Involving CelSian experts in the very early stage of the project can help to substantially decrease the potential level of risk involved in a newly designed furnace, and will also provide important insights into what is possible and what is impossible with the given size and construction limitations.

In other words; CelSian as well as GlassTrend projects can help you to rule out risks and contribute to making your furnace designs operational and energy efficient.

New designs, materials and methods

The glass industry used to build furnaces to last for as long as possible and existing furnace designs are a result of many years of development. The industry has already come a long way: the increase of energy efficiency and furnace lifetime over the last 50 years has been outstanding. However, we realise that we will have to step away from many of the optimised designs and look for new designs that are more suitable to run using electrical power and/or green, alternative fuels. Apart from new furnace designs, we must also look into new refractory materials, alternative batch compositions and new control algorithms to control the melting process.

Most probably we need to start educating people to get used to mega-watts of electrical power, handling oxygen, biogas, and hydrogen, maintenance of the new systems and to understand the impact they will have on throughput and glass quality.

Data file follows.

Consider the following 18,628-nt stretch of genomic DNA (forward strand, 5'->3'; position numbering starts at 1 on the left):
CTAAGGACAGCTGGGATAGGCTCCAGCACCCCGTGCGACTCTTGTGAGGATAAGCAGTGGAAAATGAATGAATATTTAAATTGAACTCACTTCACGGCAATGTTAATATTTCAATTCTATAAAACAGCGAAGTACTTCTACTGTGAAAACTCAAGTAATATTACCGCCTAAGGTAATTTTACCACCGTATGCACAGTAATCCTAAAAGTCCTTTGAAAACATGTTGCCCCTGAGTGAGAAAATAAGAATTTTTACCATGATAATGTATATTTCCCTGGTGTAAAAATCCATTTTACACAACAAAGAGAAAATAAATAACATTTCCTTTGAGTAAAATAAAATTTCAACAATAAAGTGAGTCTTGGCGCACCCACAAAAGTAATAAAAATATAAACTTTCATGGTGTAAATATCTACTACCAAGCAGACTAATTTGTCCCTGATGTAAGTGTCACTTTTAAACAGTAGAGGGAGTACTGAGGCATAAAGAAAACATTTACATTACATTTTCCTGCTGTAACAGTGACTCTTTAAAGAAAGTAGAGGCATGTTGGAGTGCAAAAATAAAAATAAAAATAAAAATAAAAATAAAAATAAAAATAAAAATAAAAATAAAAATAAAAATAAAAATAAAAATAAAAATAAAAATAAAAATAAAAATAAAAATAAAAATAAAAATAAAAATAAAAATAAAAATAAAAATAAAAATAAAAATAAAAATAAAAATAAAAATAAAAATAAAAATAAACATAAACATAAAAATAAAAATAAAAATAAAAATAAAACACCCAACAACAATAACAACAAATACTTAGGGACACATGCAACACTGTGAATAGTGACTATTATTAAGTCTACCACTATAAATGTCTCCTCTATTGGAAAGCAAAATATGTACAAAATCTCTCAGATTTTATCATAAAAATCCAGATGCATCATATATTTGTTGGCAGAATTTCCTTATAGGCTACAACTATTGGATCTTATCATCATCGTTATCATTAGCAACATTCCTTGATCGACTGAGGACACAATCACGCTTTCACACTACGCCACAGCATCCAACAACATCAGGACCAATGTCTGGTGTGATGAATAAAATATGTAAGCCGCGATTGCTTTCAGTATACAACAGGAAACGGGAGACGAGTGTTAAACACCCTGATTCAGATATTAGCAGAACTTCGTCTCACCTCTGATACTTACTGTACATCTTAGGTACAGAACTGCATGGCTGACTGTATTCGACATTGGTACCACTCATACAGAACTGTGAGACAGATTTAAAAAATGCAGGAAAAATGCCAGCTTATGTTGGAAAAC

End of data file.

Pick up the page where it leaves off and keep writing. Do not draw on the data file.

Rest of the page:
Is this similar to the challenge the industry faced at the introduction of the Pilkington float glass process and NNPB (narrow neck press and blow bottle forming) processes and the introduction of the regenerative end and side port furnaces? Perhaps, but our employees and technology have also made much progress and the level of understanding we have today is very different from what we knew 40 years ago.

Modelling tools and controls

State-of-the-art modelling tools like CelSian’s GTM-X allow us to study designs and how they operate long before the first brick is laid. The models reduce much of the risks involved in new, not-yet-built furnace designs and provide a solid foundation of trust before investing. We can start to train operators by using simulators as the furnace is built, simulating how the actual furnace will react even if it doesn’t physically exist yet.